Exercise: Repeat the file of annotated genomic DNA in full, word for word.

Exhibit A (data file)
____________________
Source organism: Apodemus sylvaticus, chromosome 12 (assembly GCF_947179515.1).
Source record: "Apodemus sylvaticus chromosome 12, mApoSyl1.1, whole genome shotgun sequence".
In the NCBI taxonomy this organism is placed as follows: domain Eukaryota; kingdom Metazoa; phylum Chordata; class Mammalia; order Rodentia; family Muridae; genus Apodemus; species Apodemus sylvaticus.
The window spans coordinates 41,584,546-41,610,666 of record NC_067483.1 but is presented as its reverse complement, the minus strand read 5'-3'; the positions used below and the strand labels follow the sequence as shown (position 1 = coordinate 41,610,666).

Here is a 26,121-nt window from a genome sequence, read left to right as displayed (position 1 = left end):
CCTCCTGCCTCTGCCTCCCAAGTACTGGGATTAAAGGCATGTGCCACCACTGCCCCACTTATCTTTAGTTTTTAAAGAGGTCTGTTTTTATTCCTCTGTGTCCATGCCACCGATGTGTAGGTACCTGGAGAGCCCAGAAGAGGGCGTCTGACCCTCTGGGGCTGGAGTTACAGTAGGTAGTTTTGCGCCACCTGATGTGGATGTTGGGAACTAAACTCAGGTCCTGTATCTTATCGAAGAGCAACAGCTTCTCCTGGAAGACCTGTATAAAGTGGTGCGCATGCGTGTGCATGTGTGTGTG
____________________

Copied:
Source organism: Apodemus sylvaticus, chromosome 12 (assembly GCF_947179515.1).
Source record: "Apodemus sylvaticus chromosome 12, mApoSyl1.1, whole genome shotgun sequence".
In the NCBI taxonomy this organism is placed as follows: domain Eukaryota; kingdom Metazoa; phylum Chordata; class Mammalia; order Rodentia; family Muridae; genus Apodemus; species Apodemus sylvaticus.
The window spans coordinates 41,584,546-41,610,666 of record NC_067483.1 but is presented as its reverse complement, the minus strand read 5'-3'; the positions used below and the strand labels follow the sequence as shown (position 1 = coordinate 41,610,666).

Here is a 26,121-nt window from a genome sequence, read left to right as displayed (position 1 = left end):
CCTCCTGCCTCTGCCTCCCAAGTACTGGGATTAAAGGCATGTGCCACCACTGCCCCACTTATCTTTAGTTTTTAAAGAGGTCTGTTTTTATTCCTCTGTGTCCATGCCACCGATGTGTAGGTACCTGGAGAGCCCAGAAGAGGGCGTCTGACCCTCTGGGGCTGGAGTTACAGTAGGTAGTTTTGCGCCACCTGATGTGGATGTTGGGAACTAAACTCAGGTCCTGTATCTTATCGAAGAGCAACAGCTTCTCCTGGAAGACCTGTATAAAGTGGTGCGCATGCGTGTGCATGTGTGTGTG